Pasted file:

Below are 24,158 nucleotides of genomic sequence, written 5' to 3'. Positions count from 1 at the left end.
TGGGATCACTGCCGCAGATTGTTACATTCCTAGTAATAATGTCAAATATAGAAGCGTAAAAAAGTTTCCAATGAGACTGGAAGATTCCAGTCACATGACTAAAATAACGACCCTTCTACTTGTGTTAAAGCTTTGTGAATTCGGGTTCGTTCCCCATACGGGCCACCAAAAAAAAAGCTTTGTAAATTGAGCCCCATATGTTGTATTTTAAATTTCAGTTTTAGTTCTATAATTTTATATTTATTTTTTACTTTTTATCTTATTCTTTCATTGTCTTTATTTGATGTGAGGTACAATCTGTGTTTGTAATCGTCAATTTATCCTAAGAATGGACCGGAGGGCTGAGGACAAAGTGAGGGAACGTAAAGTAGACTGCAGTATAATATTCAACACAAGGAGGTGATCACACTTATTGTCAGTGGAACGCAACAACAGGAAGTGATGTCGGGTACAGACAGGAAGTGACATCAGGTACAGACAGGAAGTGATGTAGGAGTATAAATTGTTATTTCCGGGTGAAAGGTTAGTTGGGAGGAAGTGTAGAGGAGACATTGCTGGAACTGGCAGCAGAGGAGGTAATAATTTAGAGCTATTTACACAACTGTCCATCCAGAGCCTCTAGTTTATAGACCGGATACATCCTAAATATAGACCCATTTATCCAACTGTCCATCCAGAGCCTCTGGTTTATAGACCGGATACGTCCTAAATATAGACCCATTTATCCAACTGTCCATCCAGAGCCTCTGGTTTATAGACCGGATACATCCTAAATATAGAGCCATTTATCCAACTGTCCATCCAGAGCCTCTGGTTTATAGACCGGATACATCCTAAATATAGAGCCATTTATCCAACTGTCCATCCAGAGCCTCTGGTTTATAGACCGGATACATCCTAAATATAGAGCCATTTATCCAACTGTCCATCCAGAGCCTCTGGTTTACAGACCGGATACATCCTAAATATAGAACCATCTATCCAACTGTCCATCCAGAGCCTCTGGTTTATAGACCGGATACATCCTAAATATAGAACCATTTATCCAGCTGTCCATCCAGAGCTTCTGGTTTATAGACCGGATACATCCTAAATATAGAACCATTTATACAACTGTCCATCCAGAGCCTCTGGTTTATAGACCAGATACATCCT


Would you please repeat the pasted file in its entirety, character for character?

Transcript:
Below are 24,158 nucleotides of genomic sequence, written 5' to 3'. Positions count from 1 at the left end.
TGGGATCACTGCCGCAGATTGTTACATTCCTAGTAATAATGTCAAATATAGAAGCGTAAAAAAGTTTCCAATGAGACTGGAAGATTCCAGTCACATGACTAAAATAACGACCCTTCTACTTGTGTTAAAGCTTTGTGAATTCGGGTTCGTTCCCCATACGGGCCACCAAAAAAAAAGCTTTGTAAATTGAGCCCCATATGTTGTATTTTAAATTTCAGTTTTAGTTCTATAATTTTATATTTATTTTTTACTTTTTATCTTATTCTTTCATTGTCTTTATTTGATGTGAGGTACAATCTGTGTTTGTAATCGTCAATTTATCCTAAGAATGGACCGGAGGGCTGAGGACAAAGTGAGGGAACGTAAAGTAGACTGCAGTATAATATTCAACACAAGGAGGTGATCACACTTATTGTCAGTGGAACGCAACAACAGGAAGTGATGTCGGGTACAGACAGGAAGTGACATCAGGTACAGACAGGAAGTGATGTAGGAGTATAAATTGTTATTTCCGGGTGAAAGGTTAGTTGGGAGGAAGTGTAGAGGAGACATTGCTGGAACTGGCAGCAGAGGAGGTAATAATTTAGAGCTATTTACACAACTGTCCATCCAGAGCCTCTAGTTTATAGACCGGATACATCCTAAATATAGACCCATTTATCCAACTGTCCATCCAGAGCCTCTGGTTTATAGACCGGATACGTCCTAAATATAGACCCATTTATCCAACTGTCCATCCAGAGCCTCTGGTTTATAGACCGGATACATCCTAAATATAGAGCCATTTATCCAACTGTCCATCCAGAGCCTCTGGTTTATAGACCGGATACATCCTAAATATAGAGCCATTTATCCAACTGTCCATCCAGAGCCTCTGGTTTATAGACCGGATACATCCTAAATATAGAGCCATTTATCCAACTGTCCATCCAGAGCCTCTGGTTTACAGACCGGATACATCCTAAATATAGAACCATCTATCCAACTGTCCATCCAGAGCCTCTGGTTTATAGACCGGATACATCCTAAATATAGAACCATTTATCCAGCTGTCCATCCAGAGCTTCTGGTTTATAGACCGGATACATCCTAAATATAGAACCATTTATACAACTGTCCATCCAGAGCCTCTGGTTTATAGACCAGATACATCCT